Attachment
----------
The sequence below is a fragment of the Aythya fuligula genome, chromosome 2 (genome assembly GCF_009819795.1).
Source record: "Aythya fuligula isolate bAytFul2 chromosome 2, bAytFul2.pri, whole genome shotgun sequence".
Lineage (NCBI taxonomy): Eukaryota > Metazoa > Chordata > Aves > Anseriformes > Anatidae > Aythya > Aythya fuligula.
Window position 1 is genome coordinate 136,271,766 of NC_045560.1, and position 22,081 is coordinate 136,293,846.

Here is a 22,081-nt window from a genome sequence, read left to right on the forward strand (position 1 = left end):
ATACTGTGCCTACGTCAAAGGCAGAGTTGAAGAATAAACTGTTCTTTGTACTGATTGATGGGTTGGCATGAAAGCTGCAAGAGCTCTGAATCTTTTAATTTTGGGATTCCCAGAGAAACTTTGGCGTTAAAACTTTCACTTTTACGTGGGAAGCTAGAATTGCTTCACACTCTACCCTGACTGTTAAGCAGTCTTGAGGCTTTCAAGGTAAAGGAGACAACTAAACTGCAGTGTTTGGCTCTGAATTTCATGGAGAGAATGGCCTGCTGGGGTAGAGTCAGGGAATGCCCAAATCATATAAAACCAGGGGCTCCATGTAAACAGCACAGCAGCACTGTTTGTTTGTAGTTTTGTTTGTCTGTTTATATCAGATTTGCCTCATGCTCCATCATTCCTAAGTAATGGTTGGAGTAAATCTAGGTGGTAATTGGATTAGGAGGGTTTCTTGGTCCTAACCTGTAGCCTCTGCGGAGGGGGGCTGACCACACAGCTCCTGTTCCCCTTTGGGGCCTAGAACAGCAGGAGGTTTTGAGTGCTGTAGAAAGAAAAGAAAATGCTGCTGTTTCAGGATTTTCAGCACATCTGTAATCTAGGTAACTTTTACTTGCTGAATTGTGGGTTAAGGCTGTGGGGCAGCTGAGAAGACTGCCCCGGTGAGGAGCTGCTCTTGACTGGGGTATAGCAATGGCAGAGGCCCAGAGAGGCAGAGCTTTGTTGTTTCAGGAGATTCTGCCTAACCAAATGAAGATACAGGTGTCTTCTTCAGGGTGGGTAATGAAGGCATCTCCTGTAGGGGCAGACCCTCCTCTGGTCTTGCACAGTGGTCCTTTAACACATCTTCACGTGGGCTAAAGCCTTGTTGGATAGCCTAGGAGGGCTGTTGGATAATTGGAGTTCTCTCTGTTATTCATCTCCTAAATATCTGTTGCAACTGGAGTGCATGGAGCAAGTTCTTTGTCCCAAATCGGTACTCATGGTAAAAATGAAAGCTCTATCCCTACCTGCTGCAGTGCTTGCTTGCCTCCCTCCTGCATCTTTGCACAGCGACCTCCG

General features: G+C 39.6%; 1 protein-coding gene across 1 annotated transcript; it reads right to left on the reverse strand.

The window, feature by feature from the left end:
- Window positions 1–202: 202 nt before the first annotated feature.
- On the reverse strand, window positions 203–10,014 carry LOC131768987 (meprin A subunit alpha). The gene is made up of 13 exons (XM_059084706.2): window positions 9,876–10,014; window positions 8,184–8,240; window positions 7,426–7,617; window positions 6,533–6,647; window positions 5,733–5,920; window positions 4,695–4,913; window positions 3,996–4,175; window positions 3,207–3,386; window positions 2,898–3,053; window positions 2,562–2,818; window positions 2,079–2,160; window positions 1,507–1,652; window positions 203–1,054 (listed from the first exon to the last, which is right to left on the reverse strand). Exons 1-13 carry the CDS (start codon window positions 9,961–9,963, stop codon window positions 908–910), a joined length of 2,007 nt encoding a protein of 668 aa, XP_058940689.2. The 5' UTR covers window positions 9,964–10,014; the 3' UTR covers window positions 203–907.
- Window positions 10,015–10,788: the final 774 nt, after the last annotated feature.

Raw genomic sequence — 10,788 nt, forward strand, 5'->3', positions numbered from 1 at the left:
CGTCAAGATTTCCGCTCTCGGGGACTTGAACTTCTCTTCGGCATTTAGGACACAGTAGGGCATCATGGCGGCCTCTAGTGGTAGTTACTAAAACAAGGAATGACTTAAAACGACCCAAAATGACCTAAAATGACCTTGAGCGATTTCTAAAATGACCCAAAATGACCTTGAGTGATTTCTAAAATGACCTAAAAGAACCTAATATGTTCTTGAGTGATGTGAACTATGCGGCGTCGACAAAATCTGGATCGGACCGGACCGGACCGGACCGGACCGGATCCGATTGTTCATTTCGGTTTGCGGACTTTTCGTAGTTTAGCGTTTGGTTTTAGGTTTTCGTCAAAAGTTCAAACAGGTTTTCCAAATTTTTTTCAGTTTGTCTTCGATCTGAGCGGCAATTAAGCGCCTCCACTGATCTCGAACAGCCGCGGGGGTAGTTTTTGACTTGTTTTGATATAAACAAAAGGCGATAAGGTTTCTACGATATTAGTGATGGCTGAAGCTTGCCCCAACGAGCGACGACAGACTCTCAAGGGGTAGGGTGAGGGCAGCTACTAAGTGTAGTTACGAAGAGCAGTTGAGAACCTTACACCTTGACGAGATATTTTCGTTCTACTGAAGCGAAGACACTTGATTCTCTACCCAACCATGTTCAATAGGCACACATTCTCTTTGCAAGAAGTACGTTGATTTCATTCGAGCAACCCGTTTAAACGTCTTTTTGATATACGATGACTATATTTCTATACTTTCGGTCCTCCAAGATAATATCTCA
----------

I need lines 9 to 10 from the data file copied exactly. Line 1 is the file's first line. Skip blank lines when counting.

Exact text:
- Window positions 1–202: 202 nt before the first annotated feature.
- On the reverse strand, window positions 203–10,014 carry LOC131768987 (meprin A subunit alpha). The gene is made up of 13 exons (XM_059084706.2): window positions 9,876–10,014; window positions 8,184–8,240; window positions 7,426–7,617; window positions 6,533–6,647; window positions 5,733–5,920; window positions 4,695–4,913; window positions 3,996–4,175; window positions 3,207–3,386; window positions 2,898–3,053; window positions 2,562–2,818; window positions 2,079–2,160; window positions 1,507–1,652; window positions 203–1,054 (listed from the first exon to the last, which is right to left on the reverse strand). Exons 1-13 carry the CDS (start codon window positions 9,961–9,963, stop codon window positions 908–910), a joined length of 2,007 nt encoding a protein of 668 aa, XP_058940689.2. The 5' UTR covers window positions 9,964–10,014; the 3' UTR covers window positions 203–907.